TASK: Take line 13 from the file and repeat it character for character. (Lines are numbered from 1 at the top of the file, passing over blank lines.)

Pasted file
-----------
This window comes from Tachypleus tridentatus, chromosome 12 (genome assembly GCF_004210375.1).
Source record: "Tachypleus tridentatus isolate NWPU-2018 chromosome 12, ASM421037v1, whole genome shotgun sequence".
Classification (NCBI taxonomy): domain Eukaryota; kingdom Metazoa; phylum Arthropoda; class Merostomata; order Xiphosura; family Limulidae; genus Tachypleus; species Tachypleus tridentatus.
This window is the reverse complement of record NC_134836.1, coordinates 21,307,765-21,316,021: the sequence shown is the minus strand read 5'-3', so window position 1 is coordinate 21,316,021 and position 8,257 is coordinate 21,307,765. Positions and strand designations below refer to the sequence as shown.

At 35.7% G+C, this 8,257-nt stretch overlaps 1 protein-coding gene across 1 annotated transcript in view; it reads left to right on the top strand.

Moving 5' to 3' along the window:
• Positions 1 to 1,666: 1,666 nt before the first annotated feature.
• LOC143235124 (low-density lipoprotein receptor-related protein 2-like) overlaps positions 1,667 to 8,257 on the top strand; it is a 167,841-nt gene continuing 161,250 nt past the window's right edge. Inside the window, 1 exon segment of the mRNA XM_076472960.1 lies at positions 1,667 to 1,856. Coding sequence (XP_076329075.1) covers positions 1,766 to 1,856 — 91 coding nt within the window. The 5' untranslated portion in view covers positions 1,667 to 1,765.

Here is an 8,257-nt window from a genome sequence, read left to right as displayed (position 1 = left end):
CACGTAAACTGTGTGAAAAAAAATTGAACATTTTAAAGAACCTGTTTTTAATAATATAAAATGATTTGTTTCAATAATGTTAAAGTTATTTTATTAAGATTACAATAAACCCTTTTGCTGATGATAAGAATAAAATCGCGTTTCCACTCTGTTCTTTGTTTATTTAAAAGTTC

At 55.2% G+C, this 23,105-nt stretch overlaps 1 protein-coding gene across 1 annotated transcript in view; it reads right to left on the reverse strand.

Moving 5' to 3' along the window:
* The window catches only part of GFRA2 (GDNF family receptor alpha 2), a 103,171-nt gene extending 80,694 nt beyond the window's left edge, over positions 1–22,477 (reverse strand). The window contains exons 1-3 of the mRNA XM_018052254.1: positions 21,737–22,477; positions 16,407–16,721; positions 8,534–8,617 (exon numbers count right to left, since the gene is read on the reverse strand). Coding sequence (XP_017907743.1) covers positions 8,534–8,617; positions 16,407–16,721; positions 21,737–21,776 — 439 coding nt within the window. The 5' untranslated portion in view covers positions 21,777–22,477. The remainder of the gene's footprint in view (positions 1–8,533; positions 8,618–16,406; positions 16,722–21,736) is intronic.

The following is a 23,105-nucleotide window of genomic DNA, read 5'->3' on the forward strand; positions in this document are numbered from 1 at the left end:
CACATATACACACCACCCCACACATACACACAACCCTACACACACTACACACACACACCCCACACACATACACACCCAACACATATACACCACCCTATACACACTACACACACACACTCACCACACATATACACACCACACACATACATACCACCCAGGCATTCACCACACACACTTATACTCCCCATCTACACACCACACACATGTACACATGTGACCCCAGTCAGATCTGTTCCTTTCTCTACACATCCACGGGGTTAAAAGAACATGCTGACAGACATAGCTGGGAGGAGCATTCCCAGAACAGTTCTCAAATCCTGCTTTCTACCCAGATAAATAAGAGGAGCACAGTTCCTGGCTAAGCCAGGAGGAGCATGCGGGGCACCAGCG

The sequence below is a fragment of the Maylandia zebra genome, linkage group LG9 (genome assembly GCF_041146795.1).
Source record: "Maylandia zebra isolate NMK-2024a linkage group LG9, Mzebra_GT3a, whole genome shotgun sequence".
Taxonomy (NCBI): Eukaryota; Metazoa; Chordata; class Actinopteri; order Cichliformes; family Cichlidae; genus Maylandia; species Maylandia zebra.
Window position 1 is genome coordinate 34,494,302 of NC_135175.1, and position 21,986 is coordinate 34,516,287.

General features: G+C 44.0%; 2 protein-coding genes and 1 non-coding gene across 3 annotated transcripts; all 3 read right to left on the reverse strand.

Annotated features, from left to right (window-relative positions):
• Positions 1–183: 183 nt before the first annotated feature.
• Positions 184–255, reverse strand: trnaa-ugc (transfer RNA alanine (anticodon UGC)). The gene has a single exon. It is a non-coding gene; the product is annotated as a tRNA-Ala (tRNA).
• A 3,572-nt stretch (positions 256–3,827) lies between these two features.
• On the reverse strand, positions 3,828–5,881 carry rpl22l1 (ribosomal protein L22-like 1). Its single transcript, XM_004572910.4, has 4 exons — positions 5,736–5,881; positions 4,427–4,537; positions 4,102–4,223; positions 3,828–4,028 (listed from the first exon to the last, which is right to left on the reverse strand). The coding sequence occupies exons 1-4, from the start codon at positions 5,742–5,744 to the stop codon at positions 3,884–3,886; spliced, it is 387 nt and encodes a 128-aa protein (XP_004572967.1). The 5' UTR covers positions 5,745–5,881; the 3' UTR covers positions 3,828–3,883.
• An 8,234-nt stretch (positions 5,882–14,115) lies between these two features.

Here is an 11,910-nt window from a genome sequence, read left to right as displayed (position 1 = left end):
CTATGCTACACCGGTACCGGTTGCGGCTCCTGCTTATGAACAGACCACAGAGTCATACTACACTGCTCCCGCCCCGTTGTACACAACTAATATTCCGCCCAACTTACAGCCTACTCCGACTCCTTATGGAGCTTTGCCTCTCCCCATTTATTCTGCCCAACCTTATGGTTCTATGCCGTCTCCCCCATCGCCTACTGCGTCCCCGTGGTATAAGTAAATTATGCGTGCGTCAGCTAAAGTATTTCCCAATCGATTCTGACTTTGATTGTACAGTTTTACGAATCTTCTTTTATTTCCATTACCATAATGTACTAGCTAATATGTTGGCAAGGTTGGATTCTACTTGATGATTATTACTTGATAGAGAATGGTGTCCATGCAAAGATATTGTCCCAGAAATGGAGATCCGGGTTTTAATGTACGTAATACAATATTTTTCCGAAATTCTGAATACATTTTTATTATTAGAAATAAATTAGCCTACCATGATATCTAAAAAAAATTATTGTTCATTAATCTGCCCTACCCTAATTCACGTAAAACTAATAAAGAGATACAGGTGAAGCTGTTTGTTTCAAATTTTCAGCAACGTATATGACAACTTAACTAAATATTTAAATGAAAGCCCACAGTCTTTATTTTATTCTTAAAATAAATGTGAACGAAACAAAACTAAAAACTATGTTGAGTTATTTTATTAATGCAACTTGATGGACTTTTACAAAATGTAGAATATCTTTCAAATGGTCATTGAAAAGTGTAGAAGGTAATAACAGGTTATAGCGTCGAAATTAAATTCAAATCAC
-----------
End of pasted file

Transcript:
* The window catches only part of GFRA2 (GDNF family receptor alpha 2), a 103,171-nt gene extending 80,694 nt beyond the window's left edge, over positions 1–22,477 (reverse strand). The window contains exons 1-3 of the mRNA XM_018052254.1: positions 21,737–22,477; positions 16,407–16,721; positions 8,534–8,617 (exon numbers count right to left, since the gene is read on the reverse strand). Coding sequence (XP_017907743.1) covers positions 8,534–8,617; positions 16,407–16,721; positions 21,737–21,776 — 439 coding nt within the window. The 5' untranslated portion in view covers positions 21,777–22,477. The remainder of the gene's footprint in view (positions 1–8,533; positions 8,618–16,406; positions 16,722–21,736) is intronic.